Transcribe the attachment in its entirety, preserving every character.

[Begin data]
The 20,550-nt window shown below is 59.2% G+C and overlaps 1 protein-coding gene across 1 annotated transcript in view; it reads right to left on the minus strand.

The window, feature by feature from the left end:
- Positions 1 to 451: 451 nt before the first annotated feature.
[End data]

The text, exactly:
The 20,550-nt window shown below is 59.2% G+C and overlaps 1 protein-coding gene across 1 annotated transcript in view; it reads right to left on the minus strand.

The window, feature by feature from the left end:
- Positions 1 to 451: 451 nt before the first annotated feature.